The owner of the long-standing project on the Monon Trail has a deal in place to take acreage next door for more units as apartment development heats up in the heart of Broad Ripple.
The site for the 180-unit project is somewhat unusual—inside a business park that includes office buildings, a hotel, a Goodwill outlet store and the headquarters of The Garrett Cos.
The mammoth hotel and conference center abruptly closed last year, leaving a huge hole in the Michigan Road corridor south of I-465. Drury Hotels wants a tax break from the city for its plans to fill it.
Westport Homes has made a rare find: 33 acres of largely undeveloped land on West 64th Street in Washington Township. Until July, it was the home of Grandview Stables for more than six decades.
Ambrose Property Group acquired the tired and mostly vacant downtown complex out of receivership in 2014 and embarked on a $20 million renovation.
It took Tom Battista five years to get approval from the city, state and federal governments for The Idle, and just a couple months to build the micropark above the I-65/I-70 south split.
Sandwiched between homes to the south and commercial development to the north, the $19 million proposed project sparked concerns from nearby residents about its height and density, as well as its impact on drainage and traffic.
Justin Stuehrenberg and Katherine Bannon bought the 77-year-old brick edifice in the emerging Bates-Hendricks neighborhood for a song and completely gutted it. The new apartments will be available for lease next month.
In the week before announcing his retirement as the radio play-by-play announcer for the Indianapolis Colts, broadcaster Bob Lamey used a racial slur while telling a story in the presence of a black radio station employee, according to a media report.
White, a former superintendent of Indianapolis Public Schools, was hired in 2013 to put the university on surer footing. The black liberal arts college on the city’s east side had seen a string of presidents come and go since the retirement of its co-founder in 2007.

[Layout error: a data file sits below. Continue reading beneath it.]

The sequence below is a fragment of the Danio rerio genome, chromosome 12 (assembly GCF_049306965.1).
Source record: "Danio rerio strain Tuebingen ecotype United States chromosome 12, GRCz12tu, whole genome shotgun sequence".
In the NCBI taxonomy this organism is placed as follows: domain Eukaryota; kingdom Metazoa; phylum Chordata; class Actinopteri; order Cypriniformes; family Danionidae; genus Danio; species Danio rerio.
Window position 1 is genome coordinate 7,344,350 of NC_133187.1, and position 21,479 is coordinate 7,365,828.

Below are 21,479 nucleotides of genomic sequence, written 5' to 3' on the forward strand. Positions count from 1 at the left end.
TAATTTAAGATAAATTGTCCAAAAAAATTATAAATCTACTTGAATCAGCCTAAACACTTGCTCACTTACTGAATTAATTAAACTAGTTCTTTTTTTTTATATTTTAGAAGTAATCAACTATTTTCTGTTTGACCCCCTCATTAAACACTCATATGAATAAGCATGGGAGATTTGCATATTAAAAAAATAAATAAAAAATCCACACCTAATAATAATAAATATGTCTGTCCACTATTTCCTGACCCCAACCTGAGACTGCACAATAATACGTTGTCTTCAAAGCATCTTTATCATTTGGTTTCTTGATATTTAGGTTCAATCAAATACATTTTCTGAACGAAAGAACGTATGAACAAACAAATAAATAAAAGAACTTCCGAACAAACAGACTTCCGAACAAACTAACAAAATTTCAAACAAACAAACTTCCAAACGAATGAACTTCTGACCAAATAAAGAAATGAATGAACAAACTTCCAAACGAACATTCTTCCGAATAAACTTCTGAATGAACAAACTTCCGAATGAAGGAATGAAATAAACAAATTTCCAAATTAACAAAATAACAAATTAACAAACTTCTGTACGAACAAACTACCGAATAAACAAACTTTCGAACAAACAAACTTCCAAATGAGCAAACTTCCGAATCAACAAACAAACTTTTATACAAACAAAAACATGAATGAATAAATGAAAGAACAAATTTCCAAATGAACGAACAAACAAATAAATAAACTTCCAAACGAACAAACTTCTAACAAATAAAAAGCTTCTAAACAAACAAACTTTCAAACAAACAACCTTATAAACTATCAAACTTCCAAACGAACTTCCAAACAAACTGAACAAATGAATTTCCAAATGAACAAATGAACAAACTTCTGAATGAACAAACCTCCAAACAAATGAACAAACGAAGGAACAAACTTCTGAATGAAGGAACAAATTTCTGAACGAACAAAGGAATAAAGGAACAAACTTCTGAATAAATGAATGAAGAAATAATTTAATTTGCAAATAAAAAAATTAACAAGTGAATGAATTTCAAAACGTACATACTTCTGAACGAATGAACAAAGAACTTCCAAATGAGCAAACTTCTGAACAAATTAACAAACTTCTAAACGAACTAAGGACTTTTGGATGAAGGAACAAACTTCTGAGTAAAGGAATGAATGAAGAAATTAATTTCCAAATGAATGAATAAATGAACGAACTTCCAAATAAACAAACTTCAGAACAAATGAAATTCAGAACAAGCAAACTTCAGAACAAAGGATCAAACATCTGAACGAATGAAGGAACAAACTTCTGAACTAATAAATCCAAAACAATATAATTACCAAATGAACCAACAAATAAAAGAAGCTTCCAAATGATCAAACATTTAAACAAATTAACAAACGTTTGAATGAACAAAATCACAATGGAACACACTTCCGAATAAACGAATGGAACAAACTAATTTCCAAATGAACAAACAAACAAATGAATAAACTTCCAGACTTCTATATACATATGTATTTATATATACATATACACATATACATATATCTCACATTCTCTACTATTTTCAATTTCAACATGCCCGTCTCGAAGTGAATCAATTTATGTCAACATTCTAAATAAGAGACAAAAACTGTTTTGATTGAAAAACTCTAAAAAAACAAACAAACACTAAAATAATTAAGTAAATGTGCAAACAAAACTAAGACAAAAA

The chain founded by Jimmy Buffett had as many as 23 locations in 2012. On Tuesday, its website counted only two after closure of the south-side eatery.
A food worker at the restaurant tested positive for the virus and might have infected customers on Aug. 6, according to the Marion County Public Health Department.
Located less than two blocks from Monument Circle, the 120-year-old building could reopen as early as 2019 as a millennial-friendly Aloft property.
Over Eric Ellsworth’s tenure, membership has grown from 63,000 to 113,500, and the organization’s annual budget has swelled from $30 million to $55 million.
The 13,000-square-foot facility is slated for the site of a former discount retailer, located a block east of the center of Fountain Square’s resurgent commercial and cultural districts.
The 3,800-square-foot restaurant will maintain much of the menu of the original but add Neapolitan pizza, flatbreads and other elements suitable for lunch patrons.
The restaurateur behind St. Elmo Steak House is pivoting on plans for a Burger Study on 116th Street and instead intends to develop a more upscale, American-grill concept that would be unique to Fishers.
Lime follows electric scooter company Bird, which entered the Indianapolis market on June 15 by dropping its dockless scooters downtown, in Irvington and along Massachusetts Avenue. City officials are working on developing rules for such devices.
Maria Bertram had a great career as an engineer for Eli Lilly and Co., so why did she chuck it to open a little cafe in a distressed neighborhood?
After 11 years in charge of preserving and reinvigorating the landmark of local German culture, Cassie Stockcamp plans to decamp for Africa, South America and Southeast Asia.